Movies depict writing as an extraordinary joy… I guess it is if you look at it from a gratification perspective… and hindsight.

a romantic notion

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Books and movies portray the inspired writer hunched over their typewriter, or keypad these days, and a less than an hour and a half later – Voila – Presto – the next New York Times bestseller. The forlorn authors lean back, smile, lock their hands behind their heads and exhale. The birds sing and the heavens open up and the brilliant light descends as the angels sing.

It was a few months back, but it was no movie. It was a book. One with a somewhat happy ending, but I wasn’t reading it, I was writing another one.

The process is anything but romantic. It’s a downright struggle. It’s a struggle for time, a fight between spending time with family, running businesses, and plinking out some words that might grab a hopeless romantic by the heart.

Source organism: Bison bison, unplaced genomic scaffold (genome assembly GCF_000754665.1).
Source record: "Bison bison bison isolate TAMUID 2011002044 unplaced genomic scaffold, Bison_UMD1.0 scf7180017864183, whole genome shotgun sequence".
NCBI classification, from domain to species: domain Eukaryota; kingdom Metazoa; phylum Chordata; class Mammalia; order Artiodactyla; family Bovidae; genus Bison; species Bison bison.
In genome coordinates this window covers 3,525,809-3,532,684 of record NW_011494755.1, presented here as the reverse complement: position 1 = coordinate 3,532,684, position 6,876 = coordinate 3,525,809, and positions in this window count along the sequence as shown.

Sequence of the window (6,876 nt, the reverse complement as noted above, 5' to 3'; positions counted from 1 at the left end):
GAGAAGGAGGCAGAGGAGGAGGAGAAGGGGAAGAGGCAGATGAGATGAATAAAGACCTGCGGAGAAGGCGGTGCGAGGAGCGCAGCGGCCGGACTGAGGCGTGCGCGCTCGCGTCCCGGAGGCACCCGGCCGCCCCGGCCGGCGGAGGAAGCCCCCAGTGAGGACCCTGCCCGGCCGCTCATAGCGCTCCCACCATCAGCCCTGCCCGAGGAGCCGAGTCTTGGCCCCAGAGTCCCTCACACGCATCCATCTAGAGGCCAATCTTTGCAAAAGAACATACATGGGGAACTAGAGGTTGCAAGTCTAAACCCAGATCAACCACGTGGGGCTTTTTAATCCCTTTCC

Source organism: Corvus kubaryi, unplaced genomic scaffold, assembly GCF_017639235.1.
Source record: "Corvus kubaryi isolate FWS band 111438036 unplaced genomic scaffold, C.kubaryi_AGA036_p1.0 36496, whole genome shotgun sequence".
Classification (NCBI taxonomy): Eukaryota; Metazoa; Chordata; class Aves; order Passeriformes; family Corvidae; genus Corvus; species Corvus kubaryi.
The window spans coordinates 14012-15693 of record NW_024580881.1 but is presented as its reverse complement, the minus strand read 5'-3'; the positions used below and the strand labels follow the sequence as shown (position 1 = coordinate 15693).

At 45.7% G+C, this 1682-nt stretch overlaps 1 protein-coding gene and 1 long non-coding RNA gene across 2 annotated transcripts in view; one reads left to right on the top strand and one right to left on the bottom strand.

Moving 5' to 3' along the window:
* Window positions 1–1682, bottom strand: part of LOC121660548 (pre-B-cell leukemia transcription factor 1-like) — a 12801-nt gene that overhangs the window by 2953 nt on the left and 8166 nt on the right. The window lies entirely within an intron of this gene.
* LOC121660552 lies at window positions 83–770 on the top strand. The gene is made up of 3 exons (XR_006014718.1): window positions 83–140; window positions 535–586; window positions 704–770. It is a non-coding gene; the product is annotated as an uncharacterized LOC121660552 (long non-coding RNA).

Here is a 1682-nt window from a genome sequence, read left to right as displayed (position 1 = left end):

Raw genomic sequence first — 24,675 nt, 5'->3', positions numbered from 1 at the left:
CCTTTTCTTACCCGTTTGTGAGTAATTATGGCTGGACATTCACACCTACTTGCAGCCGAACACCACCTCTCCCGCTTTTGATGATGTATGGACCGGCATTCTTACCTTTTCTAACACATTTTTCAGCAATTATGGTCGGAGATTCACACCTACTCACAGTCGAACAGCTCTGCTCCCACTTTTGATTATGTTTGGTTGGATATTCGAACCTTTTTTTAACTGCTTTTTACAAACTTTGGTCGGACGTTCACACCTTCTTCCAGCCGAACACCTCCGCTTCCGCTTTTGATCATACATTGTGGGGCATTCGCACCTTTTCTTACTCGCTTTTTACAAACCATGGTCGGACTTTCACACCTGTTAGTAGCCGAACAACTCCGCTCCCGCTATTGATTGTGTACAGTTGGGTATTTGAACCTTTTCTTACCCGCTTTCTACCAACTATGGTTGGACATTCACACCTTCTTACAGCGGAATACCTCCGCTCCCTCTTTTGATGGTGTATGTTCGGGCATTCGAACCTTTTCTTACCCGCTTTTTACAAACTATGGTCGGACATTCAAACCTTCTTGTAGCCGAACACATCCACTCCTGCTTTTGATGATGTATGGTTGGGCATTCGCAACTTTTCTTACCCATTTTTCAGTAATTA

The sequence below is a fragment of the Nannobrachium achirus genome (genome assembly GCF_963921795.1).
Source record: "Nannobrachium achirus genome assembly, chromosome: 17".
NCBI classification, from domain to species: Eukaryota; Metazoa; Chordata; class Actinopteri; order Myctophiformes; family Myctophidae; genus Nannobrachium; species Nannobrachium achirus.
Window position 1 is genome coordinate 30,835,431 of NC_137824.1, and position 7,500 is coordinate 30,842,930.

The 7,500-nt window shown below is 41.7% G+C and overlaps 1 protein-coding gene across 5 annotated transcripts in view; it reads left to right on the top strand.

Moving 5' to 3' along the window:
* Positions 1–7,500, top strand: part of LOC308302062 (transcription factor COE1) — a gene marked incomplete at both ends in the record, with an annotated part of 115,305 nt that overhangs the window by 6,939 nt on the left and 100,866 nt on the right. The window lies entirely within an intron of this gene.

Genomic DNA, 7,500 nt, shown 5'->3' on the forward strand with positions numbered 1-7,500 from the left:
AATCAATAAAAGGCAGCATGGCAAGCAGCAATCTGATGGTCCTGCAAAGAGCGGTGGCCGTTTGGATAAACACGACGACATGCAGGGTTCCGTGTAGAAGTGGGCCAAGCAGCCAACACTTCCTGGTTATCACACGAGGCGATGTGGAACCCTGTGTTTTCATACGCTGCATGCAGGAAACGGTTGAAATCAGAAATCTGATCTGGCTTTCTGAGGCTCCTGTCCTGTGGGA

There were days in the process I stumbled through them like a zombie – delirious from the lack Z’s. But the closer I got to the climax and denouement I could feel the second wind behind me and I pushed for the finish line like a marathon runner with my arch nemesis breathing down my neck.

It was at our breakfast table I typed the sometimes sweetest words in the English language; “THE END”, which doesn’t take into account the additional two hundred hours of re-writes.

I pushed back, glanced around, took a deep breath, and there was dead silence and dimness. My dog Larry was fast asleep in his bed. The skies outside the three windows didn’t split with brilliant light and the normally bright Arizona afternoon had gone dark behind menacing clouds. Then the rain started and put any romantic notion type of fire out before it could get started.

I smiled at the irony of it.

Endings only happen in stories. Real life nods its head in recognition then resumes its fight. A story is like a vacation, then it’s back to reality.

The lack of the romantic notion in finishing just another story reminded me that the only truly happy ending comes when we cross over to the other side… into the arms of The Father.